Several members of the La Salle County Board could be out next election after a Thursday vote that reworks the county’s district map and makes some voters choose between incumbents.
The board voted 24-4 to approve a redistricting plan based on data from the 2020 U.S. Census. Bruce Harris and Associates crafted the map based on population shifts, as the county slid from 113,924 residents to 109,658 over the past 10 years. The result: each district should have an “ideal population” of 3,791 residents.
But how to draw the lines? The gains and losses were uneven – rural Ottawa gained the most people; southeast La Salle County lost the most – and Streator’s much-changed precincts proved trickiest to reconfigure.
After much calculation, the map leaves five districts with two incumbents each. One won’t result in a contest: Randy Freeman (R-Lostant) isn’t seeking reelection, leaving Tina Busch (R-Tonica) presently unopposed for the new District 29. Four other districts also are double-occupied, setting the stage for contests between incumbents. Five districts were created and are effectively vacant.
Board members had more technical questions than opposing comments and passed the new map with only a few dissenters.
Streator Republicans Thomas Green and Walter Roach will square off for the new District 27 but both voted “yes.” Craig Emmett (R-Wedron) likewise voted for the map and will contend for the new District 7 against Robert Lee (D-Seneca), who was absent and did not vote. Lee said Friday he would have voted in favor of the map.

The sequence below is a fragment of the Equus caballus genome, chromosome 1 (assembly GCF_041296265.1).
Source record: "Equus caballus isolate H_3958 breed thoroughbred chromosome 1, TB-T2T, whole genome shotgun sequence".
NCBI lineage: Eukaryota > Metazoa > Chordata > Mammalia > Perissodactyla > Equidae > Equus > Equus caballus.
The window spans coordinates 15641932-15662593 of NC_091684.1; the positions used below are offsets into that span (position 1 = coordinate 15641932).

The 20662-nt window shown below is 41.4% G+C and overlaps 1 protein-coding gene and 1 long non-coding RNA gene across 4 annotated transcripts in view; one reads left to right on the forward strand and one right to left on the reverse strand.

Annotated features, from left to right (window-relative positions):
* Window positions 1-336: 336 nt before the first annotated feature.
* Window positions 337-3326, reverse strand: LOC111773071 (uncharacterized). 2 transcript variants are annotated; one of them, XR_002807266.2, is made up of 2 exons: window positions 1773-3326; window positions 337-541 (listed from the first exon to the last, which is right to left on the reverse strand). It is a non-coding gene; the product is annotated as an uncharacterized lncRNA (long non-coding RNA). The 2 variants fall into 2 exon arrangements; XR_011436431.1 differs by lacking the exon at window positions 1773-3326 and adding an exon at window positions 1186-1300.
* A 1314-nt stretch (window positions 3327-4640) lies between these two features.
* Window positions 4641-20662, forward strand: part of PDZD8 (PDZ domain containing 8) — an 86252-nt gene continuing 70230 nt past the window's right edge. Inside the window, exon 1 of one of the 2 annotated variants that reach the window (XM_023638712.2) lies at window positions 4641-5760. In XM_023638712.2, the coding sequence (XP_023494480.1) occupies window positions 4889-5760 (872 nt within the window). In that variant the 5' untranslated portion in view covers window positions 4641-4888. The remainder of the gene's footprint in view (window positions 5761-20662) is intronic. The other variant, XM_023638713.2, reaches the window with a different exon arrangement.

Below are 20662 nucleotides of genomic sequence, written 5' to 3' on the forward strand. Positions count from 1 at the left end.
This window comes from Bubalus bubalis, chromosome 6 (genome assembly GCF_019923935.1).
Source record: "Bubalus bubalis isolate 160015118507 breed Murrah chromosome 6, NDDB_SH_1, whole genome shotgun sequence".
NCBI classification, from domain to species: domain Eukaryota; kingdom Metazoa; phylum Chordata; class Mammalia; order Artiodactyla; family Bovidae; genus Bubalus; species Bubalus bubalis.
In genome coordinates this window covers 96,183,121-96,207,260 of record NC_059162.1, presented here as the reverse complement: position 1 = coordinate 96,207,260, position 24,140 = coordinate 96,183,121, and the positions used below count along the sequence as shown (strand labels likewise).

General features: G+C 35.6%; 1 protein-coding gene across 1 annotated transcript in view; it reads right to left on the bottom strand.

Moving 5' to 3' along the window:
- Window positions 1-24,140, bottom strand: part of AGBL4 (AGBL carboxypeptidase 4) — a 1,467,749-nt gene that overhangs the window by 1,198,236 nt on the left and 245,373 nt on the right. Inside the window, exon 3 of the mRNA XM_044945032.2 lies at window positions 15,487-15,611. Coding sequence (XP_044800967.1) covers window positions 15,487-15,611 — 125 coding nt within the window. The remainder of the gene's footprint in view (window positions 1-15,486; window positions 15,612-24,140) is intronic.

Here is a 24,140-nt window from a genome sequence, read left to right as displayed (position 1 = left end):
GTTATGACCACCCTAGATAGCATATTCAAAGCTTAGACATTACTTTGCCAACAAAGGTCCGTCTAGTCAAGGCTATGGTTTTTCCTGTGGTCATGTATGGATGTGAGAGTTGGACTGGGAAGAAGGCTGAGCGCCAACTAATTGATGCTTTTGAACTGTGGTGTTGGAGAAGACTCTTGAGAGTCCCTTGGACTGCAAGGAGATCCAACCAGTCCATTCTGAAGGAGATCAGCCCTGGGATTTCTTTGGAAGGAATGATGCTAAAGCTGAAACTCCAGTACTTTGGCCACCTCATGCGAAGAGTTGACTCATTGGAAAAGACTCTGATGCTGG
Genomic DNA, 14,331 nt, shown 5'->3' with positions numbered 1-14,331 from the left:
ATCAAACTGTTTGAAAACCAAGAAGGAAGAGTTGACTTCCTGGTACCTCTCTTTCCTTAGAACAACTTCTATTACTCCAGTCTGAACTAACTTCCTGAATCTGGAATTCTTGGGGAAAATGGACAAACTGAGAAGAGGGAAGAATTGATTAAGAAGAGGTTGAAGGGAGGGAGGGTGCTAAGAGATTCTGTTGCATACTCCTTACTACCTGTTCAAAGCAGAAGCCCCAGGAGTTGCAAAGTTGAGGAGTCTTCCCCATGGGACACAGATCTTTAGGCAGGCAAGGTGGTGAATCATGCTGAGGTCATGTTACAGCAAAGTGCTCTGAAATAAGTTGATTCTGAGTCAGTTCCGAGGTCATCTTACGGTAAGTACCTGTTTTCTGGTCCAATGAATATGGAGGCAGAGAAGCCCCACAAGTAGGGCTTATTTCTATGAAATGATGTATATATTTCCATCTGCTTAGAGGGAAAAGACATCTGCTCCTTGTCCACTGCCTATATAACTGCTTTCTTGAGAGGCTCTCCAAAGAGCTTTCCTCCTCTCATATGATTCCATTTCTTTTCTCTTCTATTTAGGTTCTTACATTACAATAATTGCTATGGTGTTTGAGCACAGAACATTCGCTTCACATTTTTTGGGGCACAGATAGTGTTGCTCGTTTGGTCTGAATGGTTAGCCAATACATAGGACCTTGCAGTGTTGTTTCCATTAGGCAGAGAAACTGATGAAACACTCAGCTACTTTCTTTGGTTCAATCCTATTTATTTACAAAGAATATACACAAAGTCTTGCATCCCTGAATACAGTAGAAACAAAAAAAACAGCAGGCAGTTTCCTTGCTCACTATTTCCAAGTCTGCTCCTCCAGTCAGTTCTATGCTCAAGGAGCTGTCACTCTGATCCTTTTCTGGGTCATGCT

“I think no matter where you draw you line,” he said, “you’re always going to have somebody who’s going to be unhappy.”
Board member Mike Kasap (D-La Salle) voted no, saying the new map amounted to “gerrymandering.”
Curtis Faber voted no. He must run against fellow Mendota Republican JoAnne McNally, who didn’t oppose the map, for the new District 1.
Faber said his vote was no reflection of the forced race against McNally – “That part doesn’t really bother me” – but rather because he favored shrinking the number of precincts before realigning the district borders.
“We only need 90 precincts and we’ve got 119,” Faber said, adding later, “We have too many precincts but they didn’t bother to shrink those first.”
Arratta Znaniecki (R-Ottawa) and Elmer Walter (R-Grand Ridge) are thrust into a race for the new District 24. Both voted against the map, saying it favored the Democrats.
“The Republicans are going to take a hit here,” Znaniecki said. She then signaled Walter, seated to her right, and added, “I’ll be up against my buddy here.”
“Same reason,” Walter said, when asked to explain his opposition. “We’re taking a big hit.”
Source: The Daily Chronicle